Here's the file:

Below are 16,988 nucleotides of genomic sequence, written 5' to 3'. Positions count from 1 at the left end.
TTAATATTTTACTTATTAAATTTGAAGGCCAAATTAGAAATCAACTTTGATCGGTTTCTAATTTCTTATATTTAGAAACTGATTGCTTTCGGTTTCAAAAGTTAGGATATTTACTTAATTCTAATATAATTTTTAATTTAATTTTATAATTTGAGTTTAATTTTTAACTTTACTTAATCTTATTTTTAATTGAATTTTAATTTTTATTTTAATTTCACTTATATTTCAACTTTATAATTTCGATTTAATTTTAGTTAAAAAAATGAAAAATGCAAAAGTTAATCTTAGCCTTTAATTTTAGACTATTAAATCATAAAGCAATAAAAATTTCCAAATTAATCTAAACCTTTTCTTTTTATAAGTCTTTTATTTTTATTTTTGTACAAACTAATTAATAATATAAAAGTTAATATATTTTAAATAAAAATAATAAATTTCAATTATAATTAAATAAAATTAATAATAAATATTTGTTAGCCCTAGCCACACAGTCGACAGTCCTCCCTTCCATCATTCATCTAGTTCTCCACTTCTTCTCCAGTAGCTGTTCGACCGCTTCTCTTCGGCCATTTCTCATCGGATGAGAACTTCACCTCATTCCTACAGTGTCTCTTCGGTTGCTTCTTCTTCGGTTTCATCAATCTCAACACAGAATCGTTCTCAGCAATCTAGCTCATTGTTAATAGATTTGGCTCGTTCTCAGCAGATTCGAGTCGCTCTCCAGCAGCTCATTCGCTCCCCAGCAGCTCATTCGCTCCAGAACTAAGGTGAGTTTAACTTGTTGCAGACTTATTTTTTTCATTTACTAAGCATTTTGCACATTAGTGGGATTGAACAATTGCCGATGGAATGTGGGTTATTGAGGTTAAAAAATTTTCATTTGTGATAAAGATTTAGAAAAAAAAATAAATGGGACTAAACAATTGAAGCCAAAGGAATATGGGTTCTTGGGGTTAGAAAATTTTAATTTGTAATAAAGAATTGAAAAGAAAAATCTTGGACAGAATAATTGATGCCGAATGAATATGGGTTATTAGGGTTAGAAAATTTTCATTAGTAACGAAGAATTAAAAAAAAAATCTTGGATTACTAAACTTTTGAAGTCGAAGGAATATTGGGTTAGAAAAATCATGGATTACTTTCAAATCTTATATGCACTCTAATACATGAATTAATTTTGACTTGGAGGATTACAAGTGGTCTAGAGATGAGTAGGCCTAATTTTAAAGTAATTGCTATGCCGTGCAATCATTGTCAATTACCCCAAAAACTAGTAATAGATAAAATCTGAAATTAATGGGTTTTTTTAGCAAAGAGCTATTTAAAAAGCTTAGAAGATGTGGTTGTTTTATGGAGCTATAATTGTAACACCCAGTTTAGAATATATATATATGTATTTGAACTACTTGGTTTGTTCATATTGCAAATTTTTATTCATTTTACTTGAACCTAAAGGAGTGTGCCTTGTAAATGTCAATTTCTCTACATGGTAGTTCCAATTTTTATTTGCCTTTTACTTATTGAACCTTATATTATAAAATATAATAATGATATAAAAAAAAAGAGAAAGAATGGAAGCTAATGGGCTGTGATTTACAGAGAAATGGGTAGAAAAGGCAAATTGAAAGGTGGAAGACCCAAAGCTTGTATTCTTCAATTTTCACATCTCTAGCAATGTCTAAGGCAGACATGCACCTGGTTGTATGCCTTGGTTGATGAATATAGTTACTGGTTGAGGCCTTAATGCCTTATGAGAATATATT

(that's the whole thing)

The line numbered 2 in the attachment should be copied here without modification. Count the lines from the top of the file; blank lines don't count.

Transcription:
TTAATATTTTACTTATTAAATTTGAAGGCCAAATTAGAAATCAACTTTGATCGGTTTCTAATTTCTTATATTTAGAAACTGATTGCTTTCGGTTTCAAAAGTTAGGATATTTACTTAATTCTAATATAATTTTTAATTTAATTTTATAATTTGAGTTTAATTTTTAACTTTACTTAATCTTATTTTTAATTGAATTTTAATTTTTATTTTAATTTCACTTATATTTCAACTTTATAATTTCGATTTAATTTTAGTTAAAAAAATGAAAAATGCAAAAGTTAATCTTAGCCTTTAATTTTAGACTATTAAATCATAAAGCAATAAAAATTTCCAAATTAATCTAAACCTTTTCTTTTTATAAGTCTTTTATTTTTATTTTTGTACAAACTAATTAATAATATAAAAGTTAATATATTTTAAATAAAAATAATAAATTTCAATTATAATTAAATAAAATTAATAATAAATATTTGTTAGCCCTAGCCACACAGTCGACAGTCCTCCCTTCCATCATTCATCTAGTTCTCCACTTCTTCTCCAGTAGCTGTTCGACCGCTTCTCTTCGGCCATTTCTCATCGGATGAGAACTTCACCTCATTCCTACAGTGTCTCTTCGGTTGCTTCTTCTTCGGTTTCATCAATCTCAACACAGAATCGTTCTCAGCAATCTAGCTCATTGTTAATAGATTTGGCTCGTTCTCAGCAGATTCGAGTCGCTCTCCAGCAGCTCATTCGCTCCCCAGCAGCTCATTCGCTCCAGAACTAAGGTGAGTTTAACTTGTTGCAGACTTATTTTTTTCATTTACTAAGCATTTTGCACATTAGTGGGATTGAACAATTGCCGATGGAATGTGGGTTATTGAGGTTAAAAAATTTTCATTTGTGATAAAGATTTAGAAAAAAAAATAAATGGGACTAAACAATTGAAGCCAAAGGAATATGGGTTCTTGGGGTTAGAAAATTTTAATTTGTAATAAAGAATTGAAAAGAAAAATCTTGGACAGAATAATTGATGCCGAATGAATATGGGTTATTAGGGTTAGAAAATTTTCATTAGTAACGAAGAATTAAAAAAAAAATCTTGGATTACTAAACTTTTGAAGTCGAAGGAATATTGGGTTAGAAAAATCATGGATTACTTTCAAATCTTATATGCACTCTAATACATGAATTAATTTTGACTTGGAGGATTACAAGTGGTCTAGAGATGAGTAGGCCTAATTTTAAAGTAATTGCTATGCCGTGCAATCATTGTCAATTACCCCAAAAACTAGTAATAGATAAAATCTGAAATTAATGGGTTTTTTTAGCAAAGAGCTATTTAAAAAGCTTAGAAGATGTGGTTGTTTTATGGAGCTATAATTGTAACACCCAGTTTAGAATATATATATATGTATTTGAACTACTTGGTTTGTTCATATTGCAAATTTTTATTCATTTTACTTGAACCTAAAGGAGTGTGCCTTGTAAATGTCAATTTCTCTACATGGTAGTTCCAATTTTTATTTGCCTTTTACTTATTGAACCTTATATTATAAAATATAATAATGATATAAAAAAAAAGAGAAAGAATGGAAGCTAATGGGCTGTGATTTACAGAGAAATGGGTAGAAAAGGCAAATTGAAAGGTGGAAGACCCAAAGCTTGTATTCTTCAATTTTCACATCTCTAGCAATGTCTAAGGCAGACATGCACCTGGTTGTATGCCTTGGTTGATGAATATAGTTACTGGTTGAGGCCTTAATGCCTTATGAGAATATATT